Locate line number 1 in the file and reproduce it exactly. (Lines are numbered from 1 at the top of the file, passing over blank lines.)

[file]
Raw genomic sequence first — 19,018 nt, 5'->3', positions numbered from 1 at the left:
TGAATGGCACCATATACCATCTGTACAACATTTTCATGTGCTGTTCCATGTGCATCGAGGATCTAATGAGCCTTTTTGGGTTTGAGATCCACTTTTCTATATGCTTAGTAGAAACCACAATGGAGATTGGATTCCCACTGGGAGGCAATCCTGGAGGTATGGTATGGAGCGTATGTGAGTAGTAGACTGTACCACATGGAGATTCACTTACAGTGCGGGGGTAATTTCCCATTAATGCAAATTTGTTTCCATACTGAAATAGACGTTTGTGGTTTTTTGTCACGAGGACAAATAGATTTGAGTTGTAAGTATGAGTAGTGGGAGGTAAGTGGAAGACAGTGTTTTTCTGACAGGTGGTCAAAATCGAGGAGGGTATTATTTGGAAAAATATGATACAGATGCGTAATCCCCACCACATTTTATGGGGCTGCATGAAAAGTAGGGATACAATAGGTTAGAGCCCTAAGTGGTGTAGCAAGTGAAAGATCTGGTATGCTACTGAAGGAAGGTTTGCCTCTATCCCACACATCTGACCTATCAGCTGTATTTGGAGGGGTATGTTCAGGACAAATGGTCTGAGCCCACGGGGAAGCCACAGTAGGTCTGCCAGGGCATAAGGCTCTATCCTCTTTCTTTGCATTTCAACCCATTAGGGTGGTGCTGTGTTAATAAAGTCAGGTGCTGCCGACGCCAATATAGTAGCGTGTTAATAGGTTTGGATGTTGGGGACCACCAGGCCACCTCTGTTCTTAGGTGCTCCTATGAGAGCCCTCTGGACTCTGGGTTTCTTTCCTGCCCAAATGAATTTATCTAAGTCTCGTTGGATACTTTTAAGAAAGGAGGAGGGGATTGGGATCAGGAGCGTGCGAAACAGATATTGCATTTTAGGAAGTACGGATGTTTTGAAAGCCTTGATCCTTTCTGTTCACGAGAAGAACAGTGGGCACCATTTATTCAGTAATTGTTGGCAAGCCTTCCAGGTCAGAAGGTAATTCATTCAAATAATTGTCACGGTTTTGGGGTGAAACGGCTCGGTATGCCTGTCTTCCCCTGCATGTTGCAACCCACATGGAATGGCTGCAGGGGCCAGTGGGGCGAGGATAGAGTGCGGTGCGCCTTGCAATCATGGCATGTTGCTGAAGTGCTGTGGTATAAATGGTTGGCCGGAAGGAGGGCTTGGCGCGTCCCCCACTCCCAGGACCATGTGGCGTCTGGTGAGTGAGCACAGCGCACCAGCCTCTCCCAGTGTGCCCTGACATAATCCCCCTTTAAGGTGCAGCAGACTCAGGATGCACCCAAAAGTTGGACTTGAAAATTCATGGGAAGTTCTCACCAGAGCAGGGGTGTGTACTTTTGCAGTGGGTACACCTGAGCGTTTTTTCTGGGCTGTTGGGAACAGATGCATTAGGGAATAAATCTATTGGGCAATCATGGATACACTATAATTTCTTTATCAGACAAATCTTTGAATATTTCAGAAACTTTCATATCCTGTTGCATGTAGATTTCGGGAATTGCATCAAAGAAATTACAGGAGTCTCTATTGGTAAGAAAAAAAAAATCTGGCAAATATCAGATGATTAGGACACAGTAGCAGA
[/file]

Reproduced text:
Raw genomic sequence first — 19,018 nt, 5'->3', positions numbered from 1 at the left: